John F. Russell: It might be the end of the road for high school athletes, but that’s why we have adult leagues
Steamboat Springs — This is the time of year when reality starts to set in for most high school seniors.
Sure, high school athletes still can look forward to the winter and spring seasons, but the message that this is the final go-around for this group of seniors has been sent — and many of them will realize in the next few weeks that their athletic careers will not continue when the season comes to an end this year.
It’s the end of years of hard work, the end of trying to make the starting lineup and, for some, the end of competitive sports.
They can look forward to adult softball and soccer leagues, maybe a pickup basketball game or a chance to play in a city league. But the days of chasing state titles will come to an end for the Class of 2015, and for some the realization that it is all over will come too late for them to enjoy the moment.
For most of those athletes, the joy of high school athletics is short lived, and if they are like most of the kids I knew when I was in high school, the fleeting years of being part of a high school team will not be realized right away.
Next year, they will go on to college, make new friends and move on with their lives. A few, the lucky ones, will have the chance to play at college. Others will play in intramural sports or for club teams, but for many of them, the ride will be over.
It’s a sobering moment for most athletes — even the really good ones.
Just a few years ago, I remember meeting with Ron Schnackenberg, a former Steamboat Springs track and field standout, after he had placed third at the state high school track meet in the high jump.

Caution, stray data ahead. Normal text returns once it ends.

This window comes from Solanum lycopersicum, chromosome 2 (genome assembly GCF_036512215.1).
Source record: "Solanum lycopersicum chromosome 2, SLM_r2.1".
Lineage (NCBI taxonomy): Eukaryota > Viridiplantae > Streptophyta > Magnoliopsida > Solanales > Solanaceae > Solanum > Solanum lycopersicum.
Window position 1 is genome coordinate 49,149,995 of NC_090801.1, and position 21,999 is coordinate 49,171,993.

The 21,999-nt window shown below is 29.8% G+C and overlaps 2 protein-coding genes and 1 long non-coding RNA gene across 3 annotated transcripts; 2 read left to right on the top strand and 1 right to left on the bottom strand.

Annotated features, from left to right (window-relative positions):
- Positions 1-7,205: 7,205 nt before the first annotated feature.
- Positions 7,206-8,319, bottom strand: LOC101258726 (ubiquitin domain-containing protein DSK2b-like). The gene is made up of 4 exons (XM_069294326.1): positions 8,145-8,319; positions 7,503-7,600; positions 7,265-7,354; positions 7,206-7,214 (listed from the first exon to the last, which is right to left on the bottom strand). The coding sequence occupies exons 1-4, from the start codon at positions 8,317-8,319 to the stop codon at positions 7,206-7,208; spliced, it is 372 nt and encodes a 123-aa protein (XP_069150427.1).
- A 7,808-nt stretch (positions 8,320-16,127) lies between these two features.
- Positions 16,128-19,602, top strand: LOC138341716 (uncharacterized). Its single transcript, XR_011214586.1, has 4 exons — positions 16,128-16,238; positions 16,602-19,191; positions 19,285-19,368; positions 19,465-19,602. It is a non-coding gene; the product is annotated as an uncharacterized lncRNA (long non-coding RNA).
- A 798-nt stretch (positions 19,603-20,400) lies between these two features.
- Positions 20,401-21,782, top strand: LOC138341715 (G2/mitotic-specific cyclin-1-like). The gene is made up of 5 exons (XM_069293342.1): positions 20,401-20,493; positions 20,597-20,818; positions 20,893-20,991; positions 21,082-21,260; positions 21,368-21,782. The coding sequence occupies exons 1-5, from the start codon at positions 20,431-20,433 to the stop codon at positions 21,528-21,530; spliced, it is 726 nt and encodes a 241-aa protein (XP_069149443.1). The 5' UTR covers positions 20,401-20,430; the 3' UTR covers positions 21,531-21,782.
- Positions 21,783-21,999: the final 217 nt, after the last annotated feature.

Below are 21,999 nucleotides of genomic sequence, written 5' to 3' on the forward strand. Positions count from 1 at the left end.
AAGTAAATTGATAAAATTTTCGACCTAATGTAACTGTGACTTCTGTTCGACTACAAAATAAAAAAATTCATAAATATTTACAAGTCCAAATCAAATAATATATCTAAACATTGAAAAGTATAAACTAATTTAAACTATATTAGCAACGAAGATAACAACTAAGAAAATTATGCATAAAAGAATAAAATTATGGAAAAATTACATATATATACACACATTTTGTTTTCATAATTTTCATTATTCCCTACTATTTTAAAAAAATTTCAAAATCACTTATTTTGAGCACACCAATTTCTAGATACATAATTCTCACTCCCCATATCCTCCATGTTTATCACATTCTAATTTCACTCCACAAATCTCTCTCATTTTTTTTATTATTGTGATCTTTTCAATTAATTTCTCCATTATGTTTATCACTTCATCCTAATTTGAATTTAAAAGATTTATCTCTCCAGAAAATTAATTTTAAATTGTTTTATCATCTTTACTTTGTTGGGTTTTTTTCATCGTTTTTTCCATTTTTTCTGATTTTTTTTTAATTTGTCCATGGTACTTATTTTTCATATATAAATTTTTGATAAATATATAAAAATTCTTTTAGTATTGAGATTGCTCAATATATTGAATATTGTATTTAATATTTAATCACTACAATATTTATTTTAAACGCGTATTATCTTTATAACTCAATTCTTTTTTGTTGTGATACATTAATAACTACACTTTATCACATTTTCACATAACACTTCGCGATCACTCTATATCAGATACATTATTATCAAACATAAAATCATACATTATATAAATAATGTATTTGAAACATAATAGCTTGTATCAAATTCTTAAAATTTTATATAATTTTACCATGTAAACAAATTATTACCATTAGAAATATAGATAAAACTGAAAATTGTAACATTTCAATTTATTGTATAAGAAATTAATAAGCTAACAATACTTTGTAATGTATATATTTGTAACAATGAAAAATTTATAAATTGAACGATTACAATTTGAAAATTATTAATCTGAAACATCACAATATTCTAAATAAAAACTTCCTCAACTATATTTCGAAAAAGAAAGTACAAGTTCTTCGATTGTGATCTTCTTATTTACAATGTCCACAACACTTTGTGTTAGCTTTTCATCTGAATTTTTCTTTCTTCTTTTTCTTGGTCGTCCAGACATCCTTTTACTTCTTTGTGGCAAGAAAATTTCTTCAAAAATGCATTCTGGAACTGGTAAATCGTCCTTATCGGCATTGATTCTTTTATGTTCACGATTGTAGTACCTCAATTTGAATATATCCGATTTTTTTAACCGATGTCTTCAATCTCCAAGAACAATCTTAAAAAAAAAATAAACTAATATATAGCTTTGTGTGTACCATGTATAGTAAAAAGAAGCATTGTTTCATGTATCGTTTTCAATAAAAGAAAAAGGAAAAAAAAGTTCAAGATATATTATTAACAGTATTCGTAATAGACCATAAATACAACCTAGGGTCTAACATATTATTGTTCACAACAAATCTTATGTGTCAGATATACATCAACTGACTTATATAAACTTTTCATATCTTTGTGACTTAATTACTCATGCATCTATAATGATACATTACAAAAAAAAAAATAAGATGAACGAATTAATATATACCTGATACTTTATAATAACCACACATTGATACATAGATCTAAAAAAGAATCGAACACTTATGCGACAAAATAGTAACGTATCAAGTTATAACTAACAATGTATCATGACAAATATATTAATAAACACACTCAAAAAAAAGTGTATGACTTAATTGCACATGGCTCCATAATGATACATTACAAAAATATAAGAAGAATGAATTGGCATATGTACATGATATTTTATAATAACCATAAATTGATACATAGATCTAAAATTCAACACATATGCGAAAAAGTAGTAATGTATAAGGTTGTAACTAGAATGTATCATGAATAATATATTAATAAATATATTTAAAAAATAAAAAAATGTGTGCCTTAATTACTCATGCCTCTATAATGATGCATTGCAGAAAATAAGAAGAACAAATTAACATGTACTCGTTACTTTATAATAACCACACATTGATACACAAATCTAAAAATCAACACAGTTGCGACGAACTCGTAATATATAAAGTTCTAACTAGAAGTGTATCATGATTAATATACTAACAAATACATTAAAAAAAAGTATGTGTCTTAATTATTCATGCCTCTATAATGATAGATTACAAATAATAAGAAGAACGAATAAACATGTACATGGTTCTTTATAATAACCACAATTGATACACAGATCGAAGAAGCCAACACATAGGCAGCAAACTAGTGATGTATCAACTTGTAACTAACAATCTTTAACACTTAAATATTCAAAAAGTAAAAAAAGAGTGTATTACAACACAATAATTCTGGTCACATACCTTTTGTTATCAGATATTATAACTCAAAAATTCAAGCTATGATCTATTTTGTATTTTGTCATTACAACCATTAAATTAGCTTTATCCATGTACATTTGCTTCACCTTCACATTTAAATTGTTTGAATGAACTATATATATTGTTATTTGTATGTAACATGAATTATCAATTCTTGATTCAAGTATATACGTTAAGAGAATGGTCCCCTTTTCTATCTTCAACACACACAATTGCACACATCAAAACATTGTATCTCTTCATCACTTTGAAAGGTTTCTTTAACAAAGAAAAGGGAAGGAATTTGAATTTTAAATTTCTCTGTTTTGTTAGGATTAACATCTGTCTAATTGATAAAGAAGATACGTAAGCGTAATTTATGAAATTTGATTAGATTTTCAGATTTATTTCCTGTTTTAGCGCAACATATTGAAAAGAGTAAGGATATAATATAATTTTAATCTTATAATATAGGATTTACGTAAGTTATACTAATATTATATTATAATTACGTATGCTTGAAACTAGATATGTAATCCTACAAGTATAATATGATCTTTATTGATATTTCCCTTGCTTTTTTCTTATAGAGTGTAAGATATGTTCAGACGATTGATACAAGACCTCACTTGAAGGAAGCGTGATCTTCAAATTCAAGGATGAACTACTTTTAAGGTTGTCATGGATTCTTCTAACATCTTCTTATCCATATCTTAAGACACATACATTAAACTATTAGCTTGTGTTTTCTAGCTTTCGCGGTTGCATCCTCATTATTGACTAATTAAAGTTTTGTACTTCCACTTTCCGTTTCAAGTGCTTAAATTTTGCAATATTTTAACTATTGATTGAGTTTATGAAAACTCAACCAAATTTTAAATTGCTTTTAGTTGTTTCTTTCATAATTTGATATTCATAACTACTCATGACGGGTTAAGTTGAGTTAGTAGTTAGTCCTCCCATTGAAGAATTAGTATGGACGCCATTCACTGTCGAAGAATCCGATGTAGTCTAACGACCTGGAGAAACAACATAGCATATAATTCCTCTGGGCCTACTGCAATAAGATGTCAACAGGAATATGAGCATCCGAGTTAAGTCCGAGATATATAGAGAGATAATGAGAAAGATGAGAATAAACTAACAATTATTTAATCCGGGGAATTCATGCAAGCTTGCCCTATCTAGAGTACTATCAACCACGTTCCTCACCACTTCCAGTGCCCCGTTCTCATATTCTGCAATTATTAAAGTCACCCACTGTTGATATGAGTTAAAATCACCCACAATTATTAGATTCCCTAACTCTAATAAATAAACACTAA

It was May, and the sun was beating down on the field at the Air Force academy in Colorado Springs as he waited for the awards ceremony to begin.
It was easy to see that he didn’t want to leave the field and that the realization that high school athletics were over had fallen on him like a load of bricks at the end of a very successful high school career.
That didn’t make the realization that it was all over any easier.
The truth is that I see a lot of athletes that I covered in high school in Steamboat Springs. They have returned to our town to raise their own families, and many of them are active in coaching and in Steamboat’s active lifestyle.
The cool thing is that in a town like Steamboat, there are plenty of options available to adults who still want to pursue their competitive drive. They can be found on the softball fields in the summer, on the ice at Howelsen in the winter and on running and biking trails all across our town most of the year.
State titles may no longer be an option for the rest of us, but there is no reason to let that competitive drive end when high school sports come to an end.
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